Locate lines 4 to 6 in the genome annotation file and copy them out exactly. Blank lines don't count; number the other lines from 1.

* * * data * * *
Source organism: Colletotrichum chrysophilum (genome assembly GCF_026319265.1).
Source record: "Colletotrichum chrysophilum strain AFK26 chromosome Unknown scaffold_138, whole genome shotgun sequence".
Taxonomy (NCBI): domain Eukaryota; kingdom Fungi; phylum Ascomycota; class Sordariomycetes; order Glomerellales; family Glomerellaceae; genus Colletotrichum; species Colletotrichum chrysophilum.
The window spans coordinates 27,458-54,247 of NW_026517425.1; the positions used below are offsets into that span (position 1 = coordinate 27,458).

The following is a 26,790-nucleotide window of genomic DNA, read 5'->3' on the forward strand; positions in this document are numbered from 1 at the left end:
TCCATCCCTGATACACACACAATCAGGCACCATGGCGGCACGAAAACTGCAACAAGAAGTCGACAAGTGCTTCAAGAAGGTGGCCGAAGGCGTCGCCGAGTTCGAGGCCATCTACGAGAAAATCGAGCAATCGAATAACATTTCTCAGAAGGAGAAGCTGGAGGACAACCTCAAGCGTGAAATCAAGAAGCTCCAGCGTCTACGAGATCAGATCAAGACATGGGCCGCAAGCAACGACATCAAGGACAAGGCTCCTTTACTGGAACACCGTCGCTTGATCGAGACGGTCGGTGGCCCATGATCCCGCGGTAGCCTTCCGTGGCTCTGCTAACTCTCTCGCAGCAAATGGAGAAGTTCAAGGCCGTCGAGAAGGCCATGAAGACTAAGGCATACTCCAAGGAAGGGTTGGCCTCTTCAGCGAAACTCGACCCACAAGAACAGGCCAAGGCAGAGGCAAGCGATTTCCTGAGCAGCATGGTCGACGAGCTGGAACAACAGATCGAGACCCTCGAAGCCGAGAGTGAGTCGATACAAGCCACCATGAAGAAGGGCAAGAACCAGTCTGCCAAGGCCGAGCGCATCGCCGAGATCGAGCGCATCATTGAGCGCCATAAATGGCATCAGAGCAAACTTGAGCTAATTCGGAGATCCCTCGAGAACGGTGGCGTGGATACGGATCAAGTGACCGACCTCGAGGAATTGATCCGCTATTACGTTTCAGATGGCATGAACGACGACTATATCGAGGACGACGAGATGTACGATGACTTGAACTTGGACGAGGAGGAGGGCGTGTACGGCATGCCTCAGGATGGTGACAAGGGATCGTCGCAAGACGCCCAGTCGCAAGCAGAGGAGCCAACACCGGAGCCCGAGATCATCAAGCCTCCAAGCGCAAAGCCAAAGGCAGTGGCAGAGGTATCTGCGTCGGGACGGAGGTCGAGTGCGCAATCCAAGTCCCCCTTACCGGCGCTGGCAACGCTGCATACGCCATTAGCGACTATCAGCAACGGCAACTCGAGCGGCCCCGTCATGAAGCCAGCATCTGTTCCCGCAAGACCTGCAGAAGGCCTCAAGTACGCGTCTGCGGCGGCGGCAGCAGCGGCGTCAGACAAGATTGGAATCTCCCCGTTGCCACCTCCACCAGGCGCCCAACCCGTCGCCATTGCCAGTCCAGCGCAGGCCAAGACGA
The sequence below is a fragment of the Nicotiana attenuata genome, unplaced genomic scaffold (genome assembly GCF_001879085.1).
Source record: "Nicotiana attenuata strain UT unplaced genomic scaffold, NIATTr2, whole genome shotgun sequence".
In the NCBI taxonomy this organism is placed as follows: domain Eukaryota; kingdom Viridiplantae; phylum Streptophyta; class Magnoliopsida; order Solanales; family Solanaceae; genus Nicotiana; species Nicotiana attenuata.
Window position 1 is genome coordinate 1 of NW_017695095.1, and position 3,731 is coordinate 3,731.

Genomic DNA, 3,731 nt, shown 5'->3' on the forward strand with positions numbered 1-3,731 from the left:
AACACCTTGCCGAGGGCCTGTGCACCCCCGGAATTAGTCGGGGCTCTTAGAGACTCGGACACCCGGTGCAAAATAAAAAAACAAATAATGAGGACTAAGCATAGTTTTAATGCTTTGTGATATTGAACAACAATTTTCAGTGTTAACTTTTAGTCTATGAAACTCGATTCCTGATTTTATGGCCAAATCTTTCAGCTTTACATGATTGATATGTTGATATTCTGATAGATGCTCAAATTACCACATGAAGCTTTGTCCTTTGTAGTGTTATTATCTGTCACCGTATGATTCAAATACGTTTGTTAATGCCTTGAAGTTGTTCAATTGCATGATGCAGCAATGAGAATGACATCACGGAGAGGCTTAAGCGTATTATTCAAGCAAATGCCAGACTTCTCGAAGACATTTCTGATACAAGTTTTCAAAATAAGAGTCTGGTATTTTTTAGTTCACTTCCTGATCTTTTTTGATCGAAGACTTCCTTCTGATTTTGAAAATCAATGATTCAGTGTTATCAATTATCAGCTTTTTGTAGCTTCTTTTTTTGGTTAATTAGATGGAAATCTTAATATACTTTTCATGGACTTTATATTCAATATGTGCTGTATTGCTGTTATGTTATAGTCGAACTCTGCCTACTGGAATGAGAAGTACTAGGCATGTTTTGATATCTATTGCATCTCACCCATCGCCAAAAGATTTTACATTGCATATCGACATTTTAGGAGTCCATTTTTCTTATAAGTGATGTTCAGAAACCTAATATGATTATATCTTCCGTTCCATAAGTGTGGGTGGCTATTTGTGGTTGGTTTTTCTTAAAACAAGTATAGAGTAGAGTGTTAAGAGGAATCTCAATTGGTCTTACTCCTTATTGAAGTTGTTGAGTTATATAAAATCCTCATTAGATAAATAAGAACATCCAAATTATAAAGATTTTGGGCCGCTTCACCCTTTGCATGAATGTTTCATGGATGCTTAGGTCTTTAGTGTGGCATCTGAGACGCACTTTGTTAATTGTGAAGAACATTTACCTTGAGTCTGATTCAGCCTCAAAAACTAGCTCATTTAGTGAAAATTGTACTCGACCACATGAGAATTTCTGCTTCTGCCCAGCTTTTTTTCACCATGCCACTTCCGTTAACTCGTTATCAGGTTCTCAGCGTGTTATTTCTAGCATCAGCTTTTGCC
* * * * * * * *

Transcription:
The window spans coordinates 27,458-54,247 of NW_026517425.1; the positions used below are offsets into that span (position 1 = coordinate 27,458).

The following is a 26,790-nucleotide window of genomic DNA, read 5'->3' on the forward strand; positions in this document are numbered from 1 at the left end:
TCCATCCCTGATACACACACAATCAGGCACCATGGCGGCACGAAAACTGCAACAAGAAGTCGACAAGTGCTTCAAGAAGGTGGCCGAAGGCGTCGCCGAGTTCGAGGCCATCTACGAGAAAATCGAGCAATCGAATAACATTTCTCAGAAGGAGAAGCTGGAGGACAACCTCAAGCGTGAAATCAAGAAGCTCCAGCGTCTACGAGATCAGATCAAGACATGGGCCGCAAGCAACGACATCAAGGACAAGGCTCCTTTACTGGAACACCGTCGCTTGATCGAGACGGTCGGTGGCCCATGATCCCGCGGTAGCCTTCCGTGGCTCTGCTAACTCTCTCGCAGCAAATGGAGAAGTTCAAGGCCGTCGAGAAGGCCATGAAGACTAAGGCATACTCCAAGGAAGGGTTGGCCTCTTCAGCGAAACTCGACCCACAAGAACAGGCCAAGGCAGAGGCAAGCGATTTCCTGAGCAGCATGGTCGACGAGCTGGAACAACAGATCGAGACCCTCGAAGCCGAGAGTGAGTCGATACAAGCCACCATGAAGAAGGGCAAGAACCAGTCTGCCAAGGCCGAGCGCATCGCCGAGATCGAGCGCATCATTGAGCGCCATAAATGGCATCAGAGCAAACTTGAGCTAATTCGGAGATCCCTCGAGAACGGTGGCGTGGATACGGATCAAGTGACCGACCTCGAGGAATTGATCCGCTATTACGTTTCAGATGGCATGAACGACGACTATATCGAGGACGACGAGATGTACGATGACTTGAACTTGGACGAGGAGGAGGGCGTGTACGGCATGCCTCAGGATGGTGACAAGGGATCGTCGCAAGACGCCCAGTCGCAAGCAGAGGAGCCAACACCGGAGCCCGAGATCATCAAGCCTCCAAGCGCAAAGCCAAAGGCAGTGGCAGAGGTATCTGCGTCGGGACGGAGGTCGAGTGCGCAATCCAAGTCCCCCTTACCGGCGCTGGCAACGCTGCATACGCCATTAGCGACTATCAGCAACGGCAACTCGAGCGGCCCCGTCATGAAGCCAGCATCTGTTCCCGCAAGACCTGCAGAAGGCCTCAAGTACGCGTCTGCGGCGGCGGCAGCAGCGGCGTCAGACAAGATTGGAATCTCCCCGTTGCCACCTCCACCAGGCGCCCAACCCGTCGCCATTGCCAGTCCAGCGCAGGCCAAGACGA